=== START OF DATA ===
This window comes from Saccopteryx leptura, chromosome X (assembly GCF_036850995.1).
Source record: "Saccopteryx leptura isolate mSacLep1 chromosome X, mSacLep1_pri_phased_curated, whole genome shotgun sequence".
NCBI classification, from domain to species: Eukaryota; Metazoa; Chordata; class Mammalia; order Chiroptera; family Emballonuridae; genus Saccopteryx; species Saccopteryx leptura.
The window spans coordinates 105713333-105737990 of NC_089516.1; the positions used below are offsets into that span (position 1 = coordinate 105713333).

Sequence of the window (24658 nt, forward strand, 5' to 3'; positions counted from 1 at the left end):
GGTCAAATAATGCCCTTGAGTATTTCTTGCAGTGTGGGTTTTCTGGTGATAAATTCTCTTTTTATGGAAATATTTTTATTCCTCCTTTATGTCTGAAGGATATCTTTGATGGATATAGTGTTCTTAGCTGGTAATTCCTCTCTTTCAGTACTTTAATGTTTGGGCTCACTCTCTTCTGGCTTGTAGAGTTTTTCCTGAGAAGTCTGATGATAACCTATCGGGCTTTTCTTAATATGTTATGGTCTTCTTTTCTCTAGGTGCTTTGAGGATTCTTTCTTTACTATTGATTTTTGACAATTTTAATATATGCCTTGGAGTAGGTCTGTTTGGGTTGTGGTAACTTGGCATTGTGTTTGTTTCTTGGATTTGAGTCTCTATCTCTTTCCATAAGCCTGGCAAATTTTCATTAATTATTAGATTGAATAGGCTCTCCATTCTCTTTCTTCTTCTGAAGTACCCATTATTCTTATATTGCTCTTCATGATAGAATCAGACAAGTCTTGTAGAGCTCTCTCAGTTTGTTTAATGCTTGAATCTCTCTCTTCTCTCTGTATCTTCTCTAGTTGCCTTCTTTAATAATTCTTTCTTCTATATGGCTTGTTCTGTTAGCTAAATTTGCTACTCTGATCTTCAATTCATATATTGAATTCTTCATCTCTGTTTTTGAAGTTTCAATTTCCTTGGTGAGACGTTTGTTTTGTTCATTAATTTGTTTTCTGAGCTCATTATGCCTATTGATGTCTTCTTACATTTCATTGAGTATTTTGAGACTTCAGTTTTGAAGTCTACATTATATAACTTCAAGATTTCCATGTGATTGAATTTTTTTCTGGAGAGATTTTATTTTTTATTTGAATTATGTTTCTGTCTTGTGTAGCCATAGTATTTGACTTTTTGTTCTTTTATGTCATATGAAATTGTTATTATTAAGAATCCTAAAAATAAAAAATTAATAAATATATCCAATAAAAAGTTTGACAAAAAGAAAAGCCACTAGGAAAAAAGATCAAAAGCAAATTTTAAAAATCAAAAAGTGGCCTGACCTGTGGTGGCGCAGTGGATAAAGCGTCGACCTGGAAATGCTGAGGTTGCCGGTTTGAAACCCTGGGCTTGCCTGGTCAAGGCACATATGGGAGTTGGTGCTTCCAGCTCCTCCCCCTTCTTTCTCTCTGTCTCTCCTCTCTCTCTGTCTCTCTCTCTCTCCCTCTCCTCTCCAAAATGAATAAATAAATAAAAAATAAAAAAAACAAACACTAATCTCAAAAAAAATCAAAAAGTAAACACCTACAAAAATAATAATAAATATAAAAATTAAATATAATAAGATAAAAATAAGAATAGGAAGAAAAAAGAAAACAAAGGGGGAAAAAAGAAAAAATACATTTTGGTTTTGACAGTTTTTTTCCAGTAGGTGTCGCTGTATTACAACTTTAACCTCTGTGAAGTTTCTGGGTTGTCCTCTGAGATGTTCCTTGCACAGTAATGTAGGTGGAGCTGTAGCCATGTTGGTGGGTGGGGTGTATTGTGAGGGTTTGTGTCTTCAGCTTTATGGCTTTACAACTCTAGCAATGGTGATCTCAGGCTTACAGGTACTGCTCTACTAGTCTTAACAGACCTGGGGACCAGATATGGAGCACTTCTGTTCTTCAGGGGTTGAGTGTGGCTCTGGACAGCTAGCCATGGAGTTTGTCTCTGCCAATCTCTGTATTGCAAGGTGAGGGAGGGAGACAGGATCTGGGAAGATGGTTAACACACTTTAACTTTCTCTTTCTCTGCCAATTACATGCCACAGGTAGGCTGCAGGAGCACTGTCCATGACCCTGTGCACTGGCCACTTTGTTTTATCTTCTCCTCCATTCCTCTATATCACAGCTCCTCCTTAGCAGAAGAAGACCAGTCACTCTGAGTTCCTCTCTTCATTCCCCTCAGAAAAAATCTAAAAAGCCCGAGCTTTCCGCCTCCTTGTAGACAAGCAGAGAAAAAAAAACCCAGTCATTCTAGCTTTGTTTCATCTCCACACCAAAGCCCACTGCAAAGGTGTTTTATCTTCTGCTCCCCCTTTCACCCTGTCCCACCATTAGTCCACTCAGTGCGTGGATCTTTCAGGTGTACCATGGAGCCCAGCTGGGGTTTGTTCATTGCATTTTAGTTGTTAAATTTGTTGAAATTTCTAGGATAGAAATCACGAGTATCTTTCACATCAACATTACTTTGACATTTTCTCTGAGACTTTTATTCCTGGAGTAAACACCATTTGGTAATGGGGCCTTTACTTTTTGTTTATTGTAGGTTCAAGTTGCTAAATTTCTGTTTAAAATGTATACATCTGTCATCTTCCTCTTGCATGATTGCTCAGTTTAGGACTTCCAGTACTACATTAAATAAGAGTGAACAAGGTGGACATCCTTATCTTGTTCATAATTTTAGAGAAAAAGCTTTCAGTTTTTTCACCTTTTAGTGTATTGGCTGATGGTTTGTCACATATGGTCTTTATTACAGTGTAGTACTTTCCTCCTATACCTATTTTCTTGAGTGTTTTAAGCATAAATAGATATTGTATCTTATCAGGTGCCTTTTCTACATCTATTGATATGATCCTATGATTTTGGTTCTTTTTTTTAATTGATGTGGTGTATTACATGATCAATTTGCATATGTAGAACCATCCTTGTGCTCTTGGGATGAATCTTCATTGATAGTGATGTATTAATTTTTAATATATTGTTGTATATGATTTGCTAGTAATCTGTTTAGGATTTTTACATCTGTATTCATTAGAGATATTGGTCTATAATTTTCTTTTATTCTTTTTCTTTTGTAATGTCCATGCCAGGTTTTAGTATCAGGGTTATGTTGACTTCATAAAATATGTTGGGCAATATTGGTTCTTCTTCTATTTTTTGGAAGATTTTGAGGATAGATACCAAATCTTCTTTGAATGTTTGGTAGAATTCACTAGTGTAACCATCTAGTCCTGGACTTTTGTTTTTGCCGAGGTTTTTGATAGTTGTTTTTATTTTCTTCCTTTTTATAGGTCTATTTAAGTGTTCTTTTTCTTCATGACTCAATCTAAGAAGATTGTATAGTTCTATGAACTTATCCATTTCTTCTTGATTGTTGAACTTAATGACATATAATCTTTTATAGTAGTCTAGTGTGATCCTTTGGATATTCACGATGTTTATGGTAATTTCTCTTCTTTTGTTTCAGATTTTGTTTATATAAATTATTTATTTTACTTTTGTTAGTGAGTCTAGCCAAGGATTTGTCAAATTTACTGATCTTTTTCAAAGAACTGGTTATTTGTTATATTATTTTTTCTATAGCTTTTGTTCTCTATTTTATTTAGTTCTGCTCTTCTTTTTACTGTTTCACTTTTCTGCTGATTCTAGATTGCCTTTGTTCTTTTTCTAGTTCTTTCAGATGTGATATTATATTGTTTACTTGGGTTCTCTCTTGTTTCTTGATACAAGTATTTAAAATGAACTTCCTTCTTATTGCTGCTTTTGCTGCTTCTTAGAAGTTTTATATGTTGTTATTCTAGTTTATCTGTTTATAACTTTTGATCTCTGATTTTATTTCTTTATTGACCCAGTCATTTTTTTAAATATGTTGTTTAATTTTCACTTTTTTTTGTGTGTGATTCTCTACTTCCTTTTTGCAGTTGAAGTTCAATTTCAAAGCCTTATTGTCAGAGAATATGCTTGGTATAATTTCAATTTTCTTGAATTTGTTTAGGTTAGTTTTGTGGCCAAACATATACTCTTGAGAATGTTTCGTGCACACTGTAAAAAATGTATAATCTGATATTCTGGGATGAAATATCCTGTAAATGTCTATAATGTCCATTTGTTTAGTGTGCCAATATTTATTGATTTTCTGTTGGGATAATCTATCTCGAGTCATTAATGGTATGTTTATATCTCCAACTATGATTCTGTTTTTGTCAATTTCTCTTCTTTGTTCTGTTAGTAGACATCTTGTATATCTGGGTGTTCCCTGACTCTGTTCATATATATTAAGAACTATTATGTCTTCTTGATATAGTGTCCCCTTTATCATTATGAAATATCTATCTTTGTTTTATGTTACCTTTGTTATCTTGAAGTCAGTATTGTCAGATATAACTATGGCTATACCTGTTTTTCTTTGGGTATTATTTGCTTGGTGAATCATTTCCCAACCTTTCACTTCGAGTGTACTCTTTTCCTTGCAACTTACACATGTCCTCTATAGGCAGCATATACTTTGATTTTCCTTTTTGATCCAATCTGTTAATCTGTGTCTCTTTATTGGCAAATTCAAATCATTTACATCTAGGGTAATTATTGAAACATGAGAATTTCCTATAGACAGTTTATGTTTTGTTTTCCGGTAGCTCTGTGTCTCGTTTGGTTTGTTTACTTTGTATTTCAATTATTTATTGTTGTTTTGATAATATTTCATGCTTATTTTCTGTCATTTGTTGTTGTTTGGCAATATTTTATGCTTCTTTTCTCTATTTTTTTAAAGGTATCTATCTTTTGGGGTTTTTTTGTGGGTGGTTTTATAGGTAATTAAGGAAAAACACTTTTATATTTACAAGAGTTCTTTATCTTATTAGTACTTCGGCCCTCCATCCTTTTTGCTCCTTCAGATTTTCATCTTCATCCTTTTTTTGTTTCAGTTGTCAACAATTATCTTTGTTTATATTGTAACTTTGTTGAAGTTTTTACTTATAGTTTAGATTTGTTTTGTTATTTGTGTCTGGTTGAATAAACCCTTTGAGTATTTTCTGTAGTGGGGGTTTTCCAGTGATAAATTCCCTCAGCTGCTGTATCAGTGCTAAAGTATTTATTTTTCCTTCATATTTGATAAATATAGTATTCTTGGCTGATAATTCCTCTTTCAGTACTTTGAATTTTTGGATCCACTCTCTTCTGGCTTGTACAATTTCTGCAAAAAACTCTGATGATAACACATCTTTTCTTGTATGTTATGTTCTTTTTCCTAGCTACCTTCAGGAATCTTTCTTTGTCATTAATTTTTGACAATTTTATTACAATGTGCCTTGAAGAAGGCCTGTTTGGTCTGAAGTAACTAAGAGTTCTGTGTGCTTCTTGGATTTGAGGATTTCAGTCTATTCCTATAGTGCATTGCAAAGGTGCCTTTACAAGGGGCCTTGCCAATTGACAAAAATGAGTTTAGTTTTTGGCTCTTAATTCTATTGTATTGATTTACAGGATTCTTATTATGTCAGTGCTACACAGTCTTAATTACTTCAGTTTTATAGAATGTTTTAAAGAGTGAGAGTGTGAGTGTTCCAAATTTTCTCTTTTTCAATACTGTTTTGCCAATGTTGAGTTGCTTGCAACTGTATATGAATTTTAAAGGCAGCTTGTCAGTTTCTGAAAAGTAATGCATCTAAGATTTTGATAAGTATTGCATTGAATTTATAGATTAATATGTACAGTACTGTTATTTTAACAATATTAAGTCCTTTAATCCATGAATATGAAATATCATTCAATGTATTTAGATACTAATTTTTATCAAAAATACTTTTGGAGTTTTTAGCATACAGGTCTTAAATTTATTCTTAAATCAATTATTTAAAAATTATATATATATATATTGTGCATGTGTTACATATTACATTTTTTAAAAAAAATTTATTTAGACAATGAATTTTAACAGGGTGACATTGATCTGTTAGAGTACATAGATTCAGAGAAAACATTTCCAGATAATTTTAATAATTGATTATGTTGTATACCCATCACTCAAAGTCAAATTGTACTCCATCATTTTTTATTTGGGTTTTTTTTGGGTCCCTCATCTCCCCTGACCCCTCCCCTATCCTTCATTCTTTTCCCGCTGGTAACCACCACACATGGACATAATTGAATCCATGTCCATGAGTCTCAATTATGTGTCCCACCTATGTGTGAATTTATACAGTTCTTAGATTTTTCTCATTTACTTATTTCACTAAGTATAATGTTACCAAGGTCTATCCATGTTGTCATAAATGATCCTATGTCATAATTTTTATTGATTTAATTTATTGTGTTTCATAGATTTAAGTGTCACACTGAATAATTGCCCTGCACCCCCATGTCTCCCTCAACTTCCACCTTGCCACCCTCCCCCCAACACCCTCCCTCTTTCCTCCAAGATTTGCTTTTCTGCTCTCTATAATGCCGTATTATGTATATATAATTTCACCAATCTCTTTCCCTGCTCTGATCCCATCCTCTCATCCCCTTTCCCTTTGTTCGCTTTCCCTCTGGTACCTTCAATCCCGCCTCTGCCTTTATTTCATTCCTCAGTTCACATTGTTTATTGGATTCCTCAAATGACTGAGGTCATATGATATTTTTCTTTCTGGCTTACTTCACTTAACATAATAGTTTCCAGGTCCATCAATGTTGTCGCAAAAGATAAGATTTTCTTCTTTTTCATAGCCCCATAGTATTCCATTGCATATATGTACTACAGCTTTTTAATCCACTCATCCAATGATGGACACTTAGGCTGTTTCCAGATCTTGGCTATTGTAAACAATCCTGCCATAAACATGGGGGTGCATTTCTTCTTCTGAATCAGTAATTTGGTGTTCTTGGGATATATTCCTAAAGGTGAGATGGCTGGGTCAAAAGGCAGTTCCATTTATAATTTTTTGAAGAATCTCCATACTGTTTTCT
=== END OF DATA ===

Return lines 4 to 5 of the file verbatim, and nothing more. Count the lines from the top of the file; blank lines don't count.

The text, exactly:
The window spans coordinates 105713333-105737990 of NC_089516.1; the positions used below are offsets into that span (position 1 = coordinate 105713333).

Sequence of the window (24658 nt, forward strand, 5' to 3'; positions counted from 1 at the left end):